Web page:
The DI's are multiplexed onto the input data bus of the I/O data control circuit 542 with tri-state buffers 588. The four word enable strobes are generated by demultiplexer 589. Mode flag B enables the MUX while word address W0 through W2 select the enable strobes. The SCIDRS signal loads selected input words into the input data shift registers.
During DI test, the DI's are forced to logic "1" and logic "0" by manipulation of V'R. V'R has three values: lower, middle and upper. The middle value is used during normal DI reading and is midway between the level translated DI signal (VRS). During test, V'R is changed to a higher value (higher than VRS) to force a logic "0" out of comparator 586 and then to the lower value (lower than VRS) to force a logic "1" out of comparator 586 (comparator 586 inverts the input signal). The test results are multiplexed onto the input data bus by the same circuitry used for normal service.
Referring now to FIG. 30, the analog input/analog output (AI/AO) circuitry provides multiplexing for analog input signals (AI's) and digital storage and conversion for analog output signals (AO's). Analog inputs are multiplexed through an analog selector switch which connects the input signal selected to an A/D converter on the subcontroller. The word address bits W0, W1 and W2 select the input signal on the SIC being serviced.
Analog inputs cannot be tested because there is no way of knowing what the commanded value is. Therefore, only the multiplexer, A/D converter at the subcontroller and interconnecting signal paths are tested for proper operation. In AI test mode, a test D/A converter on the subcontroller is commanded to some known value. This test D/A output is fed to all the AI multiplexers as a test AI. The AI test channel of the analog MUX is then selected, converted by the same A/D used for AI's and input to the master controller. If the returned value compares with the output value within the programmable analog test tolerance value, then the AI conversion circuitry is considered functioning properly.
Analog outputs (AO's) are converted on the SIC by a dedicated D/A converter for each AO channel. Digital information is received and stored in the same manner as DO's and LO's receive data; however, only the 12 most significant bits of the 16-bit word are stored and fed to the D/A converter.
AO's are tested by multiplexing the D/A outputs on a test bus. The test bus is connected to the same A/D converter on the subcontroller that converts AI inputs to digital form. The converted AO signals are then transmitted back to the master controller for comparison with the output data that was sent to the A/D as digital data.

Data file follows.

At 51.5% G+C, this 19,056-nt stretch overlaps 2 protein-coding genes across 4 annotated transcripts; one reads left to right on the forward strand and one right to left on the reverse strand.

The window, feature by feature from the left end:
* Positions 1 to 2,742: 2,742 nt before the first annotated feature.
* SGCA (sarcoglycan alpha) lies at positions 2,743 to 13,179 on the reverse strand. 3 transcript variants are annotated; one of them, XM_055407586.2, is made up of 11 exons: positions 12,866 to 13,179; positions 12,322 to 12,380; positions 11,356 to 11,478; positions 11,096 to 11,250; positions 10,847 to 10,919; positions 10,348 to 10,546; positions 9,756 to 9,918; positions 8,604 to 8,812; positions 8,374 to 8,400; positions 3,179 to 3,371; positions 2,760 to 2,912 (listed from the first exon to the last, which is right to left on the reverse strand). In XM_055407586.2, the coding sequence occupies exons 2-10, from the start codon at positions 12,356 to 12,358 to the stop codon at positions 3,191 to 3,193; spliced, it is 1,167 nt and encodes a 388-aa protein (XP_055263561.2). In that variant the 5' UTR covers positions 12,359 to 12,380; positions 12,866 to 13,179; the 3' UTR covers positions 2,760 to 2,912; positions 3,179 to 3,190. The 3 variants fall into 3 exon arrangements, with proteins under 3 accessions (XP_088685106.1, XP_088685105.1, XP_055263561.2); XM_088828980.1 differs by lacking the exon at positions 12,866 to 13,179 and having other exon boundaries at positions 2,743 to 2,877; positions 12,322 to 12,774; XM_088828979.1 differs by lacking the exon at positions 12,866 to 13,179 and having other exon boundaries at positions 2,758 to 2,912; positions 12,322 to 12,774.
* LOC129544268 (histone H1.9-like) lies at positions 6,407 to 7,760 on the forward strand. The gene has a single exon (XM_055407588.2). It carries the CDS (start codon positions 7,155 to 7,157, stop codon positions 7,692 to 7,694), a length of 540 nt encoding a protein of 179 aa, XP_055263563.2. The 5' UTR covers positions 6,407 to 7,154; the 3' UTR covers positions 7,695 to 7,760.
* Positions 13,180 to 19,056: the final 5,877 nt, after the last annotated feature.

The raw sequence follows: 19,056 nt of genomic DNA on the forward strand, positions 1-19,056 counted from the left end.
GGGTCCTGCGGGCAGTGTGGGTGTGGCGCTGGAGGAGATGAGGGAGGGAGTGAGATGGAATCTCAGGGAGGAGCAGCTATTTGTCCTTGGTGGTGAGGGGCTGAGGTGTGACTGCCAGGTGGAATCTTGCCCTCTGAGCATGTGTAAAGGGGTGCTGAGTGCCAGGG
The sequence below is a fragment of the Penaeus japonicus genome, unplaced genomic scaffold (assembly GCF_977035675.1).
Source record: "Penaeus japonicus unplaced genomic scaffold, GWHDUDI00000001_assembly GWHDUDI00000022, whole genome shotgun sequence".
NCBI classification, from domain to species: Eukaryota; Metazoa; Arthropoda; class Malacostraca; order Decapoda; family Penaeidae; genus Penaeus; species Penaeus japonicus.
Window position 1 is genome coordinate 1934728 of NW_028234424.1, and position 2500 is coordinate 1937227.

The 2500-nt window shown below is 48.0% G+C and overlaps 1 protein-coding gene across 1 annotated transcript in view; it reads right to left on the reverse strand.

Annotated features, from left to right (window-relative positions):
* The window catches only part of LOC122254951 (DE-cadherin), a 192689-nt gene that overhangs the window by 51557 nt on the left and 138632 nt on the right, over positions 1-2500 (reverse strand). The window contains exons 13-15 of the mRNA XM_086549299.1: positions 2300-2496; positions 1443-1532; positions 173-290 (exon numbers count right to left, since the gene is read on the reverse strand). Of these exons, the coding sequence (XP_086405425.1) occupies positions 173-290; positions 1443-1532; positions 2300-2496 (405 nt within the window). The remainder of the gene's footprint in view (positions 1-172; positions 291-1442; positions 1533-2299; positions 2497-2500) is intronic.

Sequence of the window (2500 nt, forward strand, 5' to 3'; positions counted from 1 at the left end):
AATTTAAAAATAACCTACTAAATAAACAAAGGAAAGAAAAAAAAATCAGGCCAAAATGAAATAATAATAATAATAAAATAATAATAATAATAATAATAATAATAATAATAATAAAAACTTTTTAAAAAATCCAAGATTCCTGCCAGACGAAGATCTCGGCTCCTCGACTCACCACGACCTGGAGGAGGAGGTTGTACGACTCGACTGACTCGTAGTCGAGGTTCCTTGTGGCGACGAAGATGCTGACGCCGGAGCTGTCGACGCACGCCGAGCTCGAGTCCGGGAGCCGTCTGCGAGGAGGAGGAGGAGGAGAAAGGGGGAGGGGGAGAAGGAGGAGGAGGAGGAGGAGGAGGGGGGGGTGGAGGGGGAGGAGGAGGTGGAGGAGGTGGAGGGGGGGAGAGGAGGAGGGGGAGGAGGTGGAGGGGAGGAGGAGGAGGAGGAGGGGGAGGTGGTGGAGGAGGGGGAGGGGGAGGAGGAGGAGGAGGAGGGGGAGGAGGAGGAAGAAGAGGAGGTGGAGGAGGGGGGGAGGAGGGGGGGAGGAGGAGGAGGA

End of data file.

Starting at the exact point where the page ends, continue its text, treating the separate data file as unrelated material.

More specifically, the AI/AO circuitry provides multiplexing for analog input signals and digital storage and conversion for analog output signals. Analog inputs are connected to the AI bus through multiplexer 590. The AI bus, it will be recalled, connects to the analog to digital converter (ADC) on the subcontroller. The AI's are selected by the word address, W0 through W2, and the multiplexer is enabled with the MESSAGE ON signal.
Twelve bit holding registers 592 store the output data for the DAC 594 between SIC services. The load strobes for these registers are generated by demultiplexer 596. SCODSS is used as the data input to demultiplexer 596, and W0 through W2 are used as the address input. There is a dedicated DAC 594 per AO channel.
During the AI test mode, the commanded test value is generated by a DAC on the subcontroller and sent to the AI multiplexer 590 via the AI test bus.
During AO test modes, the analog outputs of the DAC's 594 are connected to the ADC on the subcontroller via multiplexer 598 by the AO test bus. The word address selects the proper DAC output. Multiplexer 598 is enabled by mode flags B and C.
Some of the SIC's are hybrid and contain various combinations of interface signals. This type of SIC requires an I/O control section and quantities of storage and conversion circuitry necessary to generate or input the interface signals desired. The number of input or output words is restricted by space available and further constraints are placed on combination and addressing order by software.
While there have been described what are at present considered to be preferred embodiments of this invention, it will be obvious to those skilled in the art that various changes and modifications may be made therein without departure from the invention, and it is, therefore, intended to cover all such changes and modifications as fall within the true spirit and scope of the invention.
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|International Classification||G09B9/20, G06F17/50|
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|Aug 23, 1988||AS||Assignment|
Owner name: LINK FLIGHT SIMULATION CORPORATION, KIRKWOOD INDUS
Free format text: ASSIGNMENT OF ASSIGNORS INTEREST.;ASSIGNOR:SINGER COMPANY, THE, A NJ CORP.;REEL/FRAME:004998/0190
Effective date: 19880425
|Oct 24, 1989||AS||Assignment|
Owner name: CAE-LINK CORPORATION, A CORP. OF DE.
Free format text: MERGER;ASSIGNORS:LINK FLIGHT SIMULATION CORPORATION, A DE CORP.;LINK FACTICAL MILITARY SIMULATION CORPORATION, A CORP. OF DE;LINK TRAINING SERVICES CORPORATION, A CORP. OF DE (MERGED INTO);AND OTHERS;REEL/FRAME:005252/0187
Effective date: 19881130
|Jul 22, 1996||AS||Assignment|
Owner name: HUGHES AIRCRAFT COMPANY, CALIFORNIA
Free format text: ASSIGNMENT OF ASSIGNORS INTEREST;ASSIGNOR:CAE-LINK CORPORATION;REEL/FRAME:008059/0305
Effective date: 19950224